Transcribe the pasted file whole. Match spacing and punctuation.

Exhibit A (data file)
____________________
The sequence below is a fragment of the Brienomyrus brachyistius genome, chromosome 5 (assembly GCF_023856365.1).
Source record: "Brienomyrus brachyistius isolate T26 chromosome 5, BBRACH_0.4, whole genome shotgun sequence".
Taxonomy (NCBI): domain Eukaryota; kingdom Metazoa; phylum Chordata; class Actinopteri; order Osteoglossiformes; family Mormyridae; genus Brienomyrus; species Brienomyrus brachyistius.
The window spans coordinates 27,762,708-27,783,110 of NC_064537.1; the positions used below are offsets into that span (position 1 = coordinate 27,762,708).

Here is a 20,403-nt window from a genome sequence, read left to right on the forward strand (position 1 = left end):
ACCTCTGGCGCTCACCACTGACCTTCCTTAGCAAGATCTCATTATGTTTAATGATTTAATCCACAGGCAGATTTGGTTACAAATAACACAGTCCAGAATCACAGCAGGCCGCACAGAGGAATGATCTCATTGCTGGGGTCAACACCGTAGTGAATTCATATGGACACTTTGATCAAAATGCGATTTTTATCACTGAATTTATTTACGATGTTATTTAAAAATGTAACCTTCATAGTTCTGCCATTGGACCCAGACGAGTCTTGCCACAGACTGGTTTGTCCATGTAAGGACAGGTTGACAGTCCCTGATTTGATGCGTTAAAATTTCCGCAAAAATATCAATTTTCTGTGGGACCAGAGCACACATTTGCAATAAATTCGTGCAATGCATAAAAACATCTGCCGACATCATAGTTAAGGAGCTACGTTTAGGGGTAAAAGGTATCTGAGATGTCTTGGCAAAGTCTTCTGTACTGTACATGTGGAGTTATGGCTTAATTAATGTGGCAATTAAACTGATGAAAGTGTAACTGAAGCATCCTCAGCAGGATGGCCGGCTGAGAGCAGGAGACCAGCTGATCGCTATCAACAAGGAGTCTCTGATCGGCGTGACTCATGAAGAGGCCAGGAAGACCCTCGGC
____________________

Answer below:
The sequence below is a fragment of the Brienomyrus brachyistius genome, chromosome 5 (assembly GCF_023856365.1).
Source record: "Brienomyrus brachyistius isolate T26 chromosome 5, BBRACH_0.4, whole genome shotgun sequence".
Taxonomy (NCBI): domain Eukaryota; kingdom Metazoa; phylum Chordata; class Actinopteri; order Osteoglossiformes; family Mormyridae; genus Brienomyrus; species Brienomyrus brachyistius.
The window spans coordinates 27,762,708-27,783,110 of NC_064537.1; the positions used below are offsets into that span (position 1 = coordinate 27,762,708).

Here is a 20,403-nt window from a genome sequence, read left to right on the forward strand (position 1 = left end):
ACCTCTGGCGCTCACCACTGACCTTCCTTAGCAAGATCTCATTATGTTTAATGATTTAATCCACAGGCAGATTTGGTTACAAATAACACAGTCCAGAATCACAGCAGGCCGCACAGAGGAATGATCTCATTGCTGGGGTCAACACCGTAGTGAATTCATATGGACACTTTGATCAAAATGCGATTTTTATCACTGAATTTATTTACGATGTTATTTAAAAATGTAACCTTCATAGTTCTGCCATTGGACCCAGACGAGTCTTGCCACAGACTGGTTTGTCCATGTAAGGACAGGTTGACAGTCCCTGATTTGATGCGTTAAAATTTCCGCAAAAATATCAATTTTCTGTGGGACCAGAGCACACATTTGCAATAAATTCGTGCAATGCATAAAAACATCTGCCGACATCATAGTTAAGGAGCTACGTTTAGGGGTAAAAGGTATCTGAGATGTCTTGGCAAAGTCTTCTGTACTGTACATGTGGAGTTATGGCTTAATTAATGTGGCAATTAAACTGATGAAAGTGTAACTGAAGCATCCTCAGCAGGATGGCCGGCTGAGAGCAGGAGACCAGCTGATCGCTATCAACAAGGAGTCTCTGATCGGCGTGACTCATGAAGAGGCCAGGAAGACCCTCGGC